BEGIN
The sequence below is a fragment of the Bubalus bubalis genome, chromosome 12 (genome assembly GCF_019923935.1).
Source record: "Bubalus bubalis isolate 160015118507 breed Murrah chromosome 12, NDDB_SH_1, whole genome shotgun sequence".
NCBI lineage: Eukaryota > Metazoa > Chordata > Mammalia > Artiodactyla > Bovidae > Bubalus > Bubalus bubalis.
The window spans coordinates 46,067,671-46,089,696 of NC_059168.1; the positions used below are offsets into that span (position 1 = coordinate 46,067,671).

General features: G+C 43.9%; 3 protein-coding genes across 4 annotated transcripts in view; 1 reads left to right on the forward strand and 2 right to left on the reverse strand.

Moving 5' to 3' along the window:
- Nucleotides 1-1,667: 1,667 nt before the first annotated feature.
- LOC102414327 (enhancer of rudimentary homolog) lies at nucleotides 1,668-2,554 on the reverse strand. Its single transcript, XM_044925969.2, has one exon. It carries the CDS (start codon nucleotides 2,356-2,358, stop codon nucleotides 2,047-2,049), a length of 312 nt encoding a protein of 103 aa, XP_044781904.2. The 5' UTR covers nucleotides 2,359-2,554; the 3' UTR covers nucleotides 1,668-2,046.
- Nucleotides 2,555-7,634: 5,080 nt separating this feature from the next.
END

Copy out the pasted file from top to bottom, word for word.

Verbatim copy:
The sequence below is a fragment of the Bubalus bubalis genome, chromosome 12 (genome assembly GCF_019923935.1).
Source record: "Bubalus bubalis isolate 160015118507 breed Murrah chromosome 12, NDDB_SH_1, whole genome shotgun sequence".
NCBI lineage: Eukaryota > Metazoa > Chordata > Mammalia > Artiodactyla > Bovidae > Bubalus > Bubalus bubalis.
The window spans coordinates 46,067,671-46,089,696 of NC_059168.1; the positions used below are offsets into that span (position 1 = coordinate 46,067,671).

General features: G+C 43.9%; 3 protein-coding genes across 4 annotated transcripts in view; 1 reads left to right on the forward strand and 2 right to left on the reverse strand.

Moving 5' to 3' along the window:
- Nucleotides 1-1,667: 1,667 nt before the first annotated feature.
- LOC102414327 (enhancer of rudimentary homolog) lies at nucleotides 1,668-2,554 on the reverse strand. Its single transcript, XM_044925969.2, has one exon. It carries the CDS (start codon nucleotides 2,356-2,358, stop codon nucleotides 2,047-2,049), a length of 312 nt encoding a protein of 103 aa, XP_044781904.2. The 5' UTR covers nucleotides 2,359-2,554; the 3' UTR covers nucleotides 1,668-2,046.
- Nucleotides 2,555-7,634: 5,080 nt separating this feature from the next.